President Lee Myung-bak is considering granting a special pardon, his spokesperson said Wednesday, fueling speculations that the outgoing leader may use his power of amnesty to get his brother and close associates out of jail.
“There have been many requests from various groups through formal and informal channels for a presidential pardon. (The president) is considering them,” presidential spokesperson Park Jeong-ha told reporters at the Presidential Office of Cheong Wa Dae.
“Nothing has been decided though, including its timing or beneficiaries.”
Another Cheong Wa Dae official said that the amnesty was being considered on the ground of boosting national unity and may benefit some politicians.
If confirmed, it would be Lee’s seventh and last pardon, as his term expires on Feb. 24. Many Korean presidents have issued pardons before leaving office, including Roh Moo-hyun, Kim Dae-jung and Kim Young-sam.
Political observers see Lee’s pardon highly likely and expect it to be around the Lunar New Year, which falls on Feb. 10 this year, given such pardons usually took place on special occasions in the past.
Speculation of a special pardon have been rife in the political circles. All eyes are now on whether the president will risk fuelling public anger to salvage his elder brother, Lee Sang-deuk, and his longtime friends, all behind bars for corruption, involving bribery and influence peddling.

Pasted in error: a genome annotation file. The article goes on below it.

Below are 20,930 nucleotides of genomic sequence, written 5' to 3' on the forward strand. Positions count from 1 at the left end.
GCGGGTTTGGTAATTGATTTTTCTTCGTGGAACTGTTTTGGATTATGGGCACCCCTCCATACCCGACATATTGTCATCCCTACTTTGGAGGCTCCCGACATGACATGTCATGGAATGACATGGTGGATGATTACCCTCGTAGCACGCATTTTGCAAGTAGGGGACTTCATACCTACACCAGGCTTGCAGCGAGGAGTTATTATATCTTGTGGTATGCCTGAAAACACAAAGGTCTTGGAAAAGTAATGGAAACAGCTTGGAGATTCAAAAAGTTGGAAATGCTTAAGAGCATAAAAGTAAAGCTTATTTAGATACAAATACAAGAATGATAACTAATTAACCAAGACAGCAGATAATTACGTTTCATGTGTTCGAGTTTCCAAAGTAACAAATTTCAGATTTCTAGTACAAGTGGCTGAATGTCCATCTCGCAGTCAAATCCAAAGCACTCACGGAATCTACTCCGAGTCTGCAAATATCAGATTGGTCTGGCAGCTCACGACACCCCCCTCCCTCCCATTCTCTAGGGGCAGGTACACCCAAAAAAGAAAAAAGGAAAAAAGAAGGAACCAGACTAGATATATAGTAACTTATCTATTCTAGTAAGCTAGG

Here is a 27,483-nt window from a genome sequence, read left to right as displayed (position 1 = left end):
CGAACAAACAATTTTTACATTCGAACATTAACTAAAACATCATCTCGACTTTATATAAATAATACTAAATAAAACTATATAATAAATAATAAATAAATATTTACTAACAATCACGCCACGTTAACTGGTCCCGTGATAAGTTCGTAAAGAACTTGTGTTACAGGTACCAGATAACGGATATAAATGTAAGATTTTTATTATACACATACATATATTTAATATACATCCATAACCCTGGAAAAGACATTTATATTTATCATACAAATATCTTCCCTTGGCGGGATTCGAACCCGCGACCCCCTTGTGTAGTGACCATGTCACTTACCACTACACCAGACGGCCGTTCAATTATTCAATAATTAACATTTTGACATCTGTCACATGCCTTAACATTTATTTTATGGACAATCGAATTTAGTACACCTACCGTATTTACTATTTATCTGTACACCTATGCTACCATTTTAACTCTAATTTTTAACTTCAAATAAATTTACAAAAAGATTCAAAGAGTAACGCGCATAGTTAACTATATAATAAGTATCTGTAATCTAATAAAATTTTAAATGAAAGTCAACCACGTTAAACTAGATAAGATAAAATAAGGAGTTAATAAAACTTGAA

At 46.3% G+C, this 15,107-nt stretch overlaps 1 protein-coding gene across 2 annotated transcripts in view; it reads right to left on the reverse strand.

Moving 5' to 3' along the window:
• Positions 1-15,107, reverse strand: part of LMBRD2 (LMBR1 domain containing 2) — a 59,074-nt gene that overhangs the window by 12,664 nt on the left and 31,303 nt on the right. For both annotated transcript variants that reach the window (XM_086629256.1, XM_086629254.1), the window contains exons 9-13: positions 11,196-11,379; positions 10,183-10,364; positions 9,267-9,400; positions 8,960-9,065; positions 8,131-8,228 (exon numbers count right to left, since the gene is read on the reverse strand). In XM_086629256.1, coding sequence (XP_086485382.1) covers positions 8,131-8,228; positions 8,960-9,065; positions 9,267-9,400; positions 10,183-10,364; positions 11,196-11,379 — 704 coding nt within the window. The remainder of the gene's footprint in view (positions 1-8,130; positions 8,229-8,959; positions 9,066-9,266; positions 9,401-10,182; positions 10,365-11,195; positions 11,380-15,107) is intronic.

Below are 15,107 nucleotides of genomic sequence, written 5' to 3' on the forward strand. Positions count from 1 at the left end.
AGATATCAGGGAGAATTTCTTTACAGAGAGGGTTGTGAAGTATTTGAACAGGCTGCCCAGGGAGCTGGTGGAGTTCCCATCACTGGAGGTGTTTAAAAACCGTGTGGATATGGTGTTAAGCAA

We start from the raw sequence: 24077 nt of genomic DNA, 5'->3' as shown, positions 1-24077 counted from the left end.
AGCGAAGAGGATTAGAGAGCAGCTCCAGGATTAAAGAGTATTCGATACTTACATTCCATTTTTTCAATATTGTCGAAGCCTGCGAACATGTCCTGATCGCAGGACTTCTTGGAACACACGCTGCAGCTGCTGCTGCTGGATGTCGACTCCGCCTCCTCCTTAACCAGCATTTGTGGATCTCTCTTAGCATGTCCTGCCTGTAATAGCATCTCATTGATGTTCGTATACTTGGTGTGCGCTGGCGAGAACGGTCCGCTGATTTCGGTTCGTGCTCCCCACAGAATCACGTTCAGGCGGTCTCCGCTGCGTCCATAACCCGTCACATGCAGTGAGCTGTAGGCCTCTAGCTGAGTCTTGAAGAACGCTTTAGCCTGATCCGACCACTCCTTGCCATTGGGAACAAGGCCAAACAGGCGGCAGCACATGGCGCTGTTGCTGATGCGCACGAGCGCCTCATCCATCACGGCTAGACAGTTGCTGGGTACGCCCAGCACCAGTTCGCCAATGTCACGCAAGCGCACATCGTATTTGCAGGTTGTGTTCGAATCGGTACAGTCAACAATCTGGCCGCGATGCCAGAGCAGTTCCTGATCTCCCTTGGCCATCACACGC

The elder Lee is currently standing trial under arrest, accused of taking bribes from suspended savings banks in return for business favors. A verdict is expected late this month or early next month. If convicted, he must give up his right for appeal to become an eligible candidate of a pardon, as did some of Lee’s close friends recently.
Choi See-choong, the president’s political mentor who served as the chief of the Korea Communications Commission from 2008 to January 2012, was sentenced to two years and six months in prison, but did not appeal. He was also accused of taking bribes.
Others who have taken similar steps, fueling the speculation of a special pardon, include Chun Shin-il, the president’s longtime friend and chairman of Sejoong Namo Tour, and Kim Jae-hong, the cousin of first lady Kim Yoon-ok. Both were accused of receiving kickbacks in return for influence peddling.
By Lee Sun-young (firstname.lastname@example.org